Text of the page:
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Julian Gibbs

Most forecasters do not expect any of the major stockmarkets to show much return in 2001. As interest rates look likely to come down, this means high-interest returns will be even more difficult to find. One alternative is to buy high-yielding corporate bonds which might give overall returns of 8 to 9 per cent with low to medium risk to capital. Another option which might be worth considering is a new plan issued by NDF, with the plan assets backed by Abbey National Treasury Services.

This gives a choice of a 10 or 12 per cent tax-free return over 13 months for Isa and Isa/Pep transfer investors. Larger investors can invest in the Extra Bonus Plan to enable them, together with their partners and their children, to take full advantage of their tax-free CGT allowances as the returns are treated as capital gains.

In my opinion, the 10 per cent option is the most sensible choice because the Eurostoxx 50 index, to which the capital return is linked, can fall by up to 25 per cent without the return being reduced. At present, the Eurostoxx index is around 12 per cent off its high and I believe it is most unlikely to fall by a further 25 per cent over the next year. To me, this is an exceptionally safe way of locking into a 110 per cent return.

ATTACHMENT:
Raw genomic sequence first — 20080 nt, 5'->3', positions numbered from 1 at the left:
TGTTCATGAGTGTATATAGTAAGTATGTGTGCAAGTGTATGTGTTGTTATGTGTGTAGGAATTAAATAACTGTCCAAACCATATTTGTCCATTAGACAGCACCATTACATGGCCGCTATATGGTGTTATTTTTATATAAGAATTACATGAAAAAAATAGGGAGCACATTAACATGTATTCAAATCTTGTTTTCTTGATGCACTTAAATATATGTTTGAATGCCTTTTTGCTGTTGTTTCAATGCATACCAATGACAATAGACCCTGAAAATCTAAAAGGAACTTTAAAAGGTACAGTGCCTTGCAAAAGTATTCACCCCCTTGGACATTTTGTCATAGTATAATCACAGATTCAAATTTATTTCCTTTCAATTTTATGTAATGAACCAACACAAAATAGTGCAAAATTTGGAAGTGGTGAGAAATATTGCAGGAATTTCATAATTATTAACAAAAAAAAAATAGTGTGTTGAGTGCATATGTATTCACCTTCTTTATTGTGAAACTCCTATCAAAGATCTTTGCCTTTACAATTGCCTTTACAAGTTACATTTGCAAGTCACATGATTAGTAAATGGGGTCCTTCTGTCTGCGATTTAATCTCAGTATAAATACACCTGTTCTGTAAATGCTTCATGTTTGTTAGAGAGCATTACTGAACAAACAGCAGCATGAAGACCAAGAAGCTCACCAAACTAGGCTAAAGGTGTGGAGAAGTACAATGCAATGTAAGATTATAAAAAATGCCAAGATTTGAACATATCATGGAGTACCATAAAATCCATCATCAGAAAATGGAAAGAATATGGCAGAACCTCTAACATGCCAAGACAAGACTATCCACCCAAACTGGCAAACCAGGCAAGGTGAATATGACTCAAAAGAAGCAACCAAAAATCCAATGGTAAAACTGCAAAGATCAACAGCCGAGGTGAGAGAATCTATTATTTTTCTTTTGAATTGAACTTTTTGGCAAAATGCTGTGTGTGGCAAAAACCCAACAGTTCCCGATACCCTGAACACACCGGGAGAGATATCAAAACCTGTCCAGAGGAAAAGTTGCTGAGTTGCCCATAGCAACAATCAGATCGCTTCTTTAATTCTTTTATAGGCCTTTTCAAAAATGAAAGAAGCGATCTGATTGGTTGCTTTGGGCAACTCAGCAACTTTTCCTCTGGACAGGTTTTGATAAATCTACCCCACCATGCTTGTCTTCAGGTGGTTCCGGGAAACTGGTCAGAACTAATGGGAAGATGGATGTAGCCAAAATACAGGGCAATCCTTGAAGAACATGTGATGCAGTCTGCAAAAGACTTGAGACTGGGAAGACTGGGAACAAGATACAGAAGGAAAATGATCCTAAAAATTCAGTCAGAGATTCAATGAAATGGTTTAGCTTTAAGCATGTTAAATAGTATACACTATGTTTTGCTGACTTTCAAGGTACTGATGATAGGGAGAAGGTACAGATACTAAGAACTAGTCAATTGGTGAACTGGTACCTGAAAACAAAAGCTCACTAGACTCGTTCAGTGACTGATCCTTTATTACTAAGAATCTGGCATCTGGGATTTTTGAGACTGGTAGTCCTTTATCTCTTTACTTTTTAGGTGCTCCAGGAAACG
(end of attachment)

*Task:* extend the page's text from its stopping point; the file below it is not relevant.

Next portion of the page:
The other option is to receive a 12 per cent return over the 13 months, with any fall in the Eurostoxx index reducing the return. However, even if there was a fall of 10 per cent or more in the index. there would still be a capital return of 100.8 per cent, which is better than a tracker. I have discussed this plan with several top investment managers and all of them think the 10 per cent option is a real bargain.

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